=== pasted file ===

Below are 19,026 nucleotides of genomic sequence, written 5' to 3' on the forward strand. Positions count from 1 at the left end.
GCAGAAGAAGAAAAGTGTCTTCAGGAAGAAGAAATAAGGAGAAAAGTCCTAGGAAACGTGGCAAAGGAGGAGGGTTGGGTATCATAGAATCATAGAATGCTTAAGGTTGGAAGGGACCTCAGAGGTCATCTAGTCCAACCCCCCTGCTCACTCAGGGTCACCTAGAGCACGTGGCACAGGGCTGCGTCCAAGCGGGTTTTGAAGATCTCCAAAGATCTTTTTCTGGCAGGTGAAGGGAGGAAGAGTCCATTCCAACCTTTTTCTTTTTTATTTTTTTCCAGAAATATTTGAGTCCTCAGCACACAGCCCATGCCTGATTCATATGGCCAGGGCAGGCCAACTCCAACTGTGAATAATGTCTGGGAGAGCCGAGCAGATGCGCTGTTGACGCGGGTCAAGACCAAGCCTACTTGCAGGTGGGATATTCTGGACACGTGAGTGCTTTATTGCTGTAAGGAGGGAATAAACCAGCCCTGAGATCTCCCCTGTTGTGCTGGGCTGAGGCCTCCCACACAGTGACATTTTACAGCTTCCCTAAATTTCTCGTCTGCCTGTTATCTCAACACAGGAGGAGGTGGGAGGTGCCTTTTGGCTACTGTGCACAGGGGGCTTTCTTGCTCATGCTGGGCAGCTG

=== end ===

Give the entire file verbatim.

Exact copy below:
Below are 19,026 nucleotides of genomic sequence, written 5' to 3' on the forward strand. Positions count from 1 at the left end.
GCAGAAGAAGAAAAGTGTCTTCAGGAAGAAGAAATAAGGAGAAAAGTCCTAGGAAACGTGGCAAAGGAGGAGGGTTGGGTATCATAGAATCATAGAATGCTTAAGGTTGGAAGGGACCTCAGAGGTCATCTAGTCCAACCCCCCTGCTCACTCAGGGTCACCTAGAGCACGTGGCACAGGGCTGCGTCCAAGCGGGTTTTGAAGATCTCCAAAGATCTTTTTCTGGCAGGTGAAGGGAGGAAGAGTCCATTCCAACCTTTTTCTTTTTTATTTTTTTCCAGAAATATTTGAGTCCTCAGCACACAGCCCATGCCTGATTCATATGGCCAGGGCAGGCCAACTCCAACTGTGAATAATGTCTGGGAGAGCCGAGCAGATGCGCTGTTGACGCGGGTCAAGACCAAGCCTACTTGCAGGTGGGATATTCTGGACACGTGAGTGCTTTATTGCTGTAAGGAGGGAATAAACCAGCCCTGAGATCTCCCCTGTTGTGCTGGGCTGAGGCCTCCCACACAGTGACATTTTACAGCTTCCCTAAATTTCTCGTCTGCCTGTTATCTCAACACAGGAGGAGGTGGGAGGTGCCTTTTGGCTACTGTGCACAGGGGGCTTTCTTGCTCATGCTGGGCAGCTG